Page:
The aircraft, a KC-130F refueler transport (BuNo 149798), on loan from the Marines, was delivered October 8. Lockheed's only modification to the original plane was to install an improved anti-skid braking system, remove refueling pods form the wings and install a smaller nose-landing gear orifice.
"The big worry was whether we could meet the maximum sink rate of nine feet per second," Flatley said. As it turned out, the Navy was amazed to find they were able to better this mark by a substantial margin.


In addition to Flatley, crewmen consisted of Lt. Cmdr. W.W. Stovall, co-pilot; ADR-1 E.F. Brennan, flight engineer and Lockheed engineering flight test pilot Ted H. Limmer, Jr., safety pilot. The initial seaborn landings, on October30, 1963, were made into a 40-knot wind. Altogether, the crew successfully negotiated 29 touch-and-go landings, 21 un-arrested full stop landings and 21 unassisted take-offs at gross weights of 85,000 pounds up to 121,000 pounds. At 85,000 pounds, the KC-130Fcame to a complete stop within 267 feet, about twice the aircraft's wing span! The Navy was delighted to discover that even with the maximum load, the plane used only 745 feet for take-off and 460 feet for landing roll. The short landing roll resulted from close coordination between Flatley and Jerry Daugherty, the carrier's landing signal officer. Daugherty, later to become a captain and assigned to the Naval Air Systems Command, gave Flatley an engine "chop" while still three or four feet off the deck.


Lockheed's Ted Limmer, who checked out fighter pilot Flatley in the C-130, stayed on for some of the initial touch and go and full-stop landings. "The last landing I participated in, we touched down about 150 feet from the end, stopped in 270 feet more and launched from that position, using what was left of the deck. Still had a couple hundred feet left when we lifted off. Admiral Brown was flabbergasted...."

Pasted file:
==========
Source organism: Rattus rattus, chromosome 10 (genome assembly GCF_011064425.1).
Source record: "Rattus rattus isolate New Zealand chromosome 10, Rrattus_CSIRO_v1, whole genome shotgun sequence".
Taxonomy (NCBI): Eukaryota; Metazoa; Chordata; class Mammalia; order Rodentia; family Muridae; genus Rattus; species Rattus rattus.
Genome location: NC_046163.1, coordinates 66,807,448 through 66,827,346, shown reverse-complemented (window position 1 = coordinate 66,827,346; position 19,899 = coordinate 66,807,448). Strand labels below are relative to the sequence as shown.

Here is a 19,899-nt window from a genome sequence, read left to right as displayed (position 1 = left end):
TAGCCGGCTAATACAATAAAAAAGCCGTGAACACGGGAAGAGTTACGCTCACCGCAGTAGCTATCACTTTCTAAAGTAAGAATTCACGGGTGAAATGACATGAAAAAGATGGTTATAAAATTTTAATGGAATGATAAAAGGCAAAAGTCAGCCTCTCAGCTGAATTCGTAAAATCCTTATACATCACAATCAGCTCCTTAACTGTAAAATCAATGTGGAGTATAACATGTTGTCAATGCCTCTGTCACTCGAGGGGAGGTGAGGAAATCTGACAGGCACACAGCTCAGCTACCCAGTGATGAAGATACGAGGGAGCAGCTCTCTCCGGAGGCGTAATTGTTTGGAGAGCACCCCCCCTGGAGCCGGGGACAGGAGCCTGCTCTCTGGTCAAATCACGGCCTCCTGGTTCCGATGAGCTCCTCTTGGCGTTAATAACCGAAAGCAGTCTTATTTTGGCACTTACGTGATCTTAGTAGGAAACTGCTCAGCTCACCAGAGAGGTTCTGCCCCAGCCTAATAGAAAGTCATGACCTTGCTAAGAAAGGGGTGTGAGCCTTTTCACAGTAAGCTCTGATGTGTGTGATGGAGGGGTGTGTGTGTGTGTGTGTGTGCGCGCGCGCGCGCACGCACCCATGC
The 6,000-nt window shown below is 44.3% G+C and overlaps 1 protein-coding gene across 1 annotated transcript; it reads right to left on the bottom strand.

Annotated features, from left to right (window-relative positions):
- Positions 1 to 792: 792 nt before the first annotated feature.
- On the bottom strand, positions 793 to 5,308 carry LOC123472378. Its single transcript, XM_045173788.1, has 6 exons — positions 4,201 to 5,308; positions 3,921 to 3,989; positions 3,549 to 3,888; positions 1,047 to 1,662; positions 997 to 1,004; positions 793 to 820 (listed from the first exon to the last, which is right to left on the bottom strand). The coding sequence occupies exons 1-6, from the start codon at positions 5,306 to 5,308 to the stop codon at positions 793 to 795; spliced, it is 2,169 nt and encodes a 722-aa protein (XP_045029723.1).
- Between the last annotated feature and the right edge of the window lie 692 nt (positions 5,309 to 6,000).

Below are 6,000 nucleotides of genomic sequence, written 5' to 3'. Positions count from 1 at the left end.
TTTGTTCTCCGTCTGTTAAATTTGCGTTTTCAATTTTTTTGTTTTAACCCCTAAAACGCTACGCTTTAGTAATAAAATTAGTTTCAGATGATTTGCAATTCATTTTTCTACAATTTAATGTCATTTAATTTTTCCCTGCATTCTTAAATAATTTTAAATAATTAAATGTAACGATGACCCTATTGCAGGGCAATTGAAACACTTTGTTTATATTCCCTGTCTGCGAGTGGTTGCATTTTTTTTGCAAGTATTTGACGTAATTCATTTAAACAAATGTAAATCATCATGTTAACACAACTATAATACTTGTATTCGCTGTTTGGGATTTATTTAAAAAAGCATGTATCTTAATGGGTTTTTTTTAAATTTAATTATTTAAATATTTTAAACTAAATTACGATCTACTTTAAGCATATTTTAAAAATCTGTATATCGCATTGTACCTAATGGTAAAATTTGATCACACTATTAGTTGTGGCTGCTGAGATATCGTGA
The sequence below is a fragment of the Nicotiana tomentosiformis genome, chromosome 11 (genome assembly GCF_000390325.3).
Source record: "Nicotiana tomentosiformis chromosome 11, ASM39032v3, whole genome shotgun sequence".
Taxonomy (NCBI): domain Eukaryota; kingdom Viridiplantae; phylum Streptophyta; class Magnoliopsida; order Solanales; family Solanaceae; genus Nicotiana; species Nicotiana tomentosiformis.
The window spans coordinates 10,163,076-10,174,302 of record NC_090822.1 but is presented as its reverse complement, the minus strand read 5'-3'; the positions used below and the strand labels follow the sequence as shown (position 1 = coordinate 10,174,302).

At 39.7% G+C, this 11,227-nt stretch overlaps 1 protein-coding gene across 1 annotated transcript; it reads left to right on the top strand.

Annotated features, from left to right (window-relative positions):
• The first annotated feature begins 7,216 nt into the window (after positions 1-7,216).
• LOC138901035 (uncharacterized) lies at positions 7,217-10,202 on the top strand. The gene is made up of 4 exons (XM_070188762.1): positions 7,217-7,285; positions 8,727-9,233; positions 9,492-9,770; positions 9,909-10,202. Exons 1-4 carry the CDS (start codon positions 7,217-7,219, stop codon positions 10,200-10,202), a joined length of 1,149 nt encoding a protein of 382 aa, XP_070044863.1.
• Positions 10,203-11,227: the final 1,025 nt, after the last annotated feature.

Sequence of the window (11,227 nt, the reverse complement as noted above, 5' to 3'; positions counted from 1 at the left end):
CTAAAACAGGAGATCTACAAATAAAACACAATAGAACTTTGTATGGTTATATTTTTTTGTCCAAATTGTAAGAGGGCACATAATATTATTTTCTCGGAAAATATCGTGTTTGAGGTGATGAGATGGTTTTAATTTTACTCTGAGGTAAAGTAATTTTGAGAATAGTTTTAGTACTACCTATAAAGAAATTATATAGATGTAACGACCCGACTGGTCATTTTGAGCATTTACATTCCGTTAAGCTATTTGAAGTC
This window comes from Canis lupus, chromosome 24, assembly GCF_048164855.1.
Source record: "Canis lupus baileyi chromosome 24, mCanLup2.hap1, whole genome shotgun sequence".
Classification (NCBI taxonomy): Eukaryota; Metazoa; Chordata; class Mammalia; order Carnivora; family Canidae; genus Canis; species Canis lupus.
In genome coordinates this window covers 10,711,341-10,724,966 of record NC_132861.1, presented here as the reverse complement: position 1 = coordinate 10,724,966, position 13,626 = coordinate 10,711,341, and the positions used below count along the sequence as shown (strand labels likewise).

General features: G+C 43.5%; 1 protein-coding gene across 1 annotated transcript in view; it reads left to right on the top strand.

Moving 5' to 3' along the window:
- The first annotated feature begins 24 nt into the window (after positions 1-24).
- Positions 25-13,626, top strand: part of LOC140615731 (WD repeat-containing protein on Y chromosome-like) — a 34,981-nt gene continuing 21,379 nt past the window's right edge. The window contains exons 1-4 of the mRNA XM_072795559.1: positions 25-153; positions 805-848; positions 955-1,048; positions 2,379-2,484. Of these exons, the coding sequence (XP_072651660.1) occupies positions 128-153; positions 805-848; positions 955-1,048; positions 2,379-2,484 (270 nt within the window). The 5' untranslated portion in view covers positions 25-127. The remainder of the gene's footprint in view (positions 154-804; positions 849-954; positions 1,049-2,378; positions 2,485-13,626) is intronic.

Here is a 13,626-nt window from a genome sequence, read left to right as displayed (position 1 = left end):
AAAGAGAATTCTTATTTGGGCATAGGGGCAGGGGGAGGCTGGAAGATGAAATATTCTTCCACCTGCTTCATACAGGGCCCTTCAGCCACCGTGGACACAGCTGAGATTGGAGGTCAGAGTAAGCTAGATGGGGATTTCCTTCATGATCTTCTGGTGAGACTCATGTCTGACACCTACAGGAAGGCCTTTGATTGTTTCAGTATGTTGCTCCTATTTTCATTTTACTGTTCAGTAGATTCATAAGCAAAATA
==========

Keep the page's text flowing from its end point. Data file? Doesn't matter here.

The plane's wingspan cleared the Forrestal's flight deck "island" control tower by just under 15 feet as the plane roared down the deck on a specially painted line. Lockheed-Georgia's chief engineer, Art E. Flock was aboard to observe the testing.


"The sea was pretty big that day. I was up on the captain's bridge. I watched a man on the ship's bow and that bow must have gone up and down 30 feet." The speed of the shop was increased 10 knots to reduce yaw motion and to reduce wind direction. Thus, when the plane landed, it had a 40 to 50 knot wind on the nose.


"That airplane stopped right opposite the captain's bridge," recalled Flock. "There was cheering and laughing. Thereon the side of the fuselage, a big sign had been painted on that said, "LOOK MA, NO HOOK."


From the accumulated test data, the Navy concluded that with the Hercules, it would be possible to lift 25,000 pounds of cargo 2,500 miles and land it on a carrier. Even so, the idea was considered a bit too risky for the C-130 and the Navy elected to use a smaller CoD aircraft. For his effort the Navy awarded Flatley the Distinguished Flying Cross.